Friday Fiction: More Good Directions
The conclusion to a short story inspired by our editor’s favorite country song.
Read the beginning of the story here.
Sam couldn’t help but grin from ear to ear as she drove toward the general store. That was fun, she thought, wondering what the story was behind the handsome cowboy at the farmer’s market. She would have to stop and try this sweet tea. She was thirsty, right?
Pulling into the parking lot, Sam noticed the Coke sign immediately. The store was old, but quaint. Not one of those new ones put in for the tourists on the interstate. This one had history and character, she could tell. As she walked inside, she was greeted by a pleasant “Good afternoon, how can I help you?”
“You must be Miss Belle,” Sam said. “The gentleman down at the farmer’s market said I should come in and try some of your sweet tea.”
“Gentleman, huh? Did he happen to mention my peach pie?” The older lady asked with raised brows.
“No, just the sweet tea,” Sam replied with a little giggle.
“I’ll tell you what sweetie; I’ll make you a deal.”
“That gentleman at the farmer’s market happens to be my son, Brennan,” the gray-haired woman said proudly. “He promised to come by earlier for some tea and pie, but he hasn’t made it yet. If you’ll take it to him, yours is on the house.”
Sam was sure she saw a mischievous look in Miss Belle’s eyes, but she couldn’t resist. “Sure, load me up. I’m at your service.” This adventure was getting better by the minute, she thought.
This wasn’t really happening, was it? Brennan couldn’t believe his eyes. Was that her convertible actually driving toward him? Was she going to stop? Was this his lucky day? It was her. Throwing his last pork rind on the ground, he stood up and waited anxiously for her to exit her car.
“Get lost again?” He asked, his brain struggling to form intelligent words.
“No sir, cowboy,” Sam shot back playfully. “I actually came back with a delivery. Seems Miss Belle thought you needed some sweet tea, too.”
“She did, did she?” Brennan laughed, picturing his mom talking with Sam.
“And some pie. Seems someone was supposed to stop by and hadn’t made it yet.”
“That is true, and I am hungry, so hand over the pie.”
“Not so fast” Sam retorted. “There was only one piece left so we have to share.”
“Oh really,” Brennan laughed, totally amused by his mom. “Did she at least give you two forks?”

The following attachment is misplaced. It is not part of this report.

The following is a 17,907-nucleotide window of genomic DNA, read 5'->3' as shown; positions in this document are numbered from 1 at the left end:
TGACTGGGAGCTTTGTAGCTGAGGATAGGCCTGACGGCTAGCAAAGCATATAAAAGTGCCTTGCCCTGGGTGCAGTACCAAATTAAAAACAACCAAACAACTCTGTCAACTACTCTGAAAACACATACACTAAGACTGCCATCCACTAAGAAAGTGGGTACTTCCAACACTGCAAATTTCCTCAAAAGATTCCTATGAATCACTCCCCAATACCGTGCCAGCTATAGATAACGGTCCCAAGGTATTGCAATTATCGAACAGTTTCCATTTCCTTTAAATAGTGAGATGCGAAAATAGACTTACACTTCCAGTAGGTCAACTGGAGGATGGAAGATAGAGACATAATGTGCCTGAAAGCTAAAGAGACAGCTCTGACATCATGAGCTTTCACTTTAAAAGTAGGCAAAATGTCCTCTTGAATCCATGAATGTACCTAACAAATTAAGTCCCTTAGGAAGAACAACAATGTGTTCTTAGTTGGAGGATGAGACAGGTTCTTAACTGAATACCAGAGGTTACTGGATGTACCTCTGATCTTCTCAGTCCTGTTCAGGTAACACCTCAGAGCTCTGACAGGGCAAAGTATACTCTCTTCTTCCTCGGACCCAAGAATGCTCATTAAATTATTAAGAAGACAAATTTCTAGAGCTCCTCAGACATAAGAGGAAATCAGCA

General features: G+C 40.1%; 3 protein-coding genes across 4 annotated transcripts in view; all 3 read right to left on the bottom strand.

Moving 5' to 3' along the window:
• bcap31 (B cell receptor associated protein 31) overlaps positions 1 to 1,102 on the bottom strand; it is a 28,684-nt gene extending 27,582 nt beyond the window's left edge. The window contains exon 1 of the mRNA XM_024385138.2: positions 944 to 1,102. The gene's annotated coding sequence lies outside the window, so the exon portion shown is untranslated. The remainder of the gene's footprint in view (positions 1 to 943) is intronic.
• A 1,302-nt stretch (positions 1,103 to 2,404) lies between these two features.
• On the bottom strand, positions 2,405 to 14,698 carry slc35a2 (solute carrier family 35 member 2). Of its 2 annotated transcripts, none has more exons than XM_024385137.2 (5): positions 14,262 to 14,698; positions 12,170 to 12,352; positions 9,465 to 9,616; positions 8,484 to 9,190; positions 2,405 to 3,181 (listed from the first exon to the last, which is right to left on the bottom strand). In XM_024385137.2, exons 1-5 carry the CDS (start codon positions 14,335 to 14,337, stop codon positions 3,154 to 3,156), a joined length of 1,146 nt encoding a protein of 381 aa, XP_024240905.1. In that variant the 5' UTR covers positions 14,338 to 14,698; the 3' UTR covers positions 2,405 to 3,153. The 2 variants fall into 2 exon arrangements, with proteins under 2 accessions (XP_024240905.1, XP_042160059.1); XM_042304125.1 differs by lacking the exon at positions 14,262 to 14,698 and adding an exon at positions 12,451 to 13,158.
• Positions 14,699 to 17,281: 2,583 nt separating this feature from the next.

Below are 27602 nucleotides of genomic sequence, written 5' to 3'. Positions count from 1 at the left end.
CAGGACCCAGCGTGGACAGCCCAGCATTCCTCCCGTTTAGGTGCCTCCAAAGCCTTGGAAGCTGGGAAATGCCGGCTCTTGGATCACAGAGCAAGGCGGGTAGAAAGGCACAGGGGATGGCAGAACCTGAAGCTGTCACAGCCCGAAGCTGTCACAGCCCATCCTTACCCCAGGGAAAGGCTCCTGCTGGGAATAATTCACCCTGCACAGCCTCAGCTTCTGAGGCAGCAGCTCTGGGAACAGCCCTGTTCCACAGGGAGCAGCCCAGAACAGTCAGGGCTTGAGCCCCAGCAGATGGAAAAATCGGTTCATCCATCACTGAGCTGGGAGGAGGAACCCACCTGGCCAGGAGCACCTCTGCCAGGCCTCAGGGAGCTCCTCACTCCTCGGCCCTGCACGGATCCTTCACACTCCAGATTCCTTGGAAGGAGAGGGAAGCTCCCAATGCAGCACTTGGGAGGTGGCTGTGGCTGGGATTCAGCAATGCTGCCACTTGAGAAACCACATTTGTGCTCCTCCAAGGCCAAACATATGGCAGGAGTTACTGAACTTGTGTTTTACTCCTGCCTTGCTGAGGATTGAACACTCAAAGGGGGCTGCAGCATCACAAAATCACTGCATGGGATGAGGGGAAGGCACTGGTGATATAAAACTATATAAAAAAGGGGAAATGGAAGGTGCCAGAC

“Yep. It’s your lucky day,” Sam replied handing him his tea and eating utensil.
Yes it was; Brennan thought to himself as he hopped on the tailgate of his truck and motioned for her to do the same. It was shaping up to be his lucky day indeed.
“So, did you grow up around here?” Sam asked, tasting a bite of pie.
“What gave it away, the boots or the pick-up truck?” Brennan teased. “Sure did. Class of 2006. How about you?”
“Class of 2009, Seymour High Hawks. You’re looking at the captain of the cheerleading squad and editor of the yearbook. Gosh that was a long time ago,” Sam sighed.
“Seriously. Cheerleader, huh? Well, you probably never ran into me because the cheerleaders never came to the baseball games,” Brennan added jokingly, while quietly trying to steal a bite of Sam’s pie.
“Hey!” Sam shouted, swatting his hand. “That’s mine!”
“Well, eat it then, you’re killing me.” Brennan retorted.
“Well, you keep asking me questions,” Sam answered exasperated.
Brennan grinned, peaking at Sam’s freckles out of the corner of his eye.
“Baseball, huh,” Sam said finally. “Let me guess. Pitcher.”
“Gotten too old,” Brennan laughed feigning old age and sore muscles. “Have to settle for softball now. So, what’s with the license plate?”
“I work in LA. Film editor. Loved the irony of “HOLYWD” on a Georgia plate. What about you? Do you sit around selling vegetables and flirting with pretty girls all day?” Sam looked up and him and smirked.
“Uh huh, so you think that I think your pretty, huh?” Brennan caught Sam blushing and looked at his watch. “No, but that reminds me of something I need to do. Want to come see what keeps me busy most days?”
“I don’t know about that, cowboy,” Sam teased. “I just met you and all.”
Brennan jumped off the tailgate and grabbed her hand. “Yeah, but you’ve already met my mother. That’s gotta mean something!”
Sam’s took his hand and followed him, her heart warming in her chest.